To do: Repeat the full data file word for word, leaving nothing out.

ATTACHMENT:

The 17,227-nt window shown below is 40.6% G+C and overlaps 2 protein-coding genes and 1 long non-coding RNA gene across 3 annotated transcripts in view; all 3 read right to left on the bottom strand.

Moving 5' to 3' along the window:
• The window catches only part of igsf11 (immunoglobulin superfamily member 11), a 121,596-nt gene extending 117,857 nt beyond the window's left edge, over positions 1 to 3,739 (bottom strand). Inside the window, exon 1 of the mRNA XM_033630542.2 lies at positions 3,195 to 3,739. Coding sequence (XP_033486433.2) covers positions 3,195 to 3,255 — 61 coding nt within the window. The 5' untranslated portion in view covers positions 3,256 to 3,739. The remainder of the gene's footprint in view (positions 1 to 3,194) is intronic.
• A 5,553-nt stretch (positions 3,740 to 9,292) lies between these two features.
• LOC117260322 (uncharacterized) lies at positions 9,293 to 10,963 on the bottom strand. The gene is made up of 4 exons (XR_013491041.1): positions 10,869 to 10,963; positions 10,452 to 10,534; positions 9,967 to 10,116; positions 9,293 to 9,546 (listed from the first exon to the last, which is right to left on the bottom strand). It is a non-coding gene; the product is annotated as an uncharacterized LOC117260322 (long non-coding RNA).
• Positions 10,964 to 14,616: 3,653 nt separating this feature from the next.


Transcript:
The 17,227-nt window shown below is 40.6% G+C and overlaps 2 protein-coding genes and 1 long non-coding RNA gene across 3 annotated transcripts in view; all 3 read right to left on the bottom strand.

Moving 5' to 3' along the window:
• The window catches only part of igsf11 (immunoglobulin superfamily member 11), a 121,596-nt gene extending 117,857 nt beyond the window's left edge, over positions 1 to 3,739 (bottom strand). Inside the window, exon 1 of the mRNA XM_033630542.2 lies at positions 3,195 to 3,739. Coding sequence (XP_033486433.2) covers positions 3,195 to 3,255 — 61 coding nt within the window. The 5' untranslated portion in view covers positions 3,256 to 3,739. The remainder of the gene's footprint in view (positions 1 to 3,194) is intronic.
• A 5,553-nt stretch (positions 3,740 to 9,292) lies between these two features.
• LOC117260322 (uncharacterized) lies at positions 9,293 to 10,963 on the bottom strand. The gene is made up of 4 exons (XR_013491041.1): positions 10,869 to 10,963; positions 10,452 to 10,534; positions 9,967 to 10,116; positions 9,293 to 9,546 (listed from the first exon to the last, which is right to left on the bottom strand). It is a non-coding gene; the product is annotated as an uncharacterized LOC117260322 (long non-coding RNA).
• Positions 10,964 to 14,616: 3,653 nt separating this feature from the next.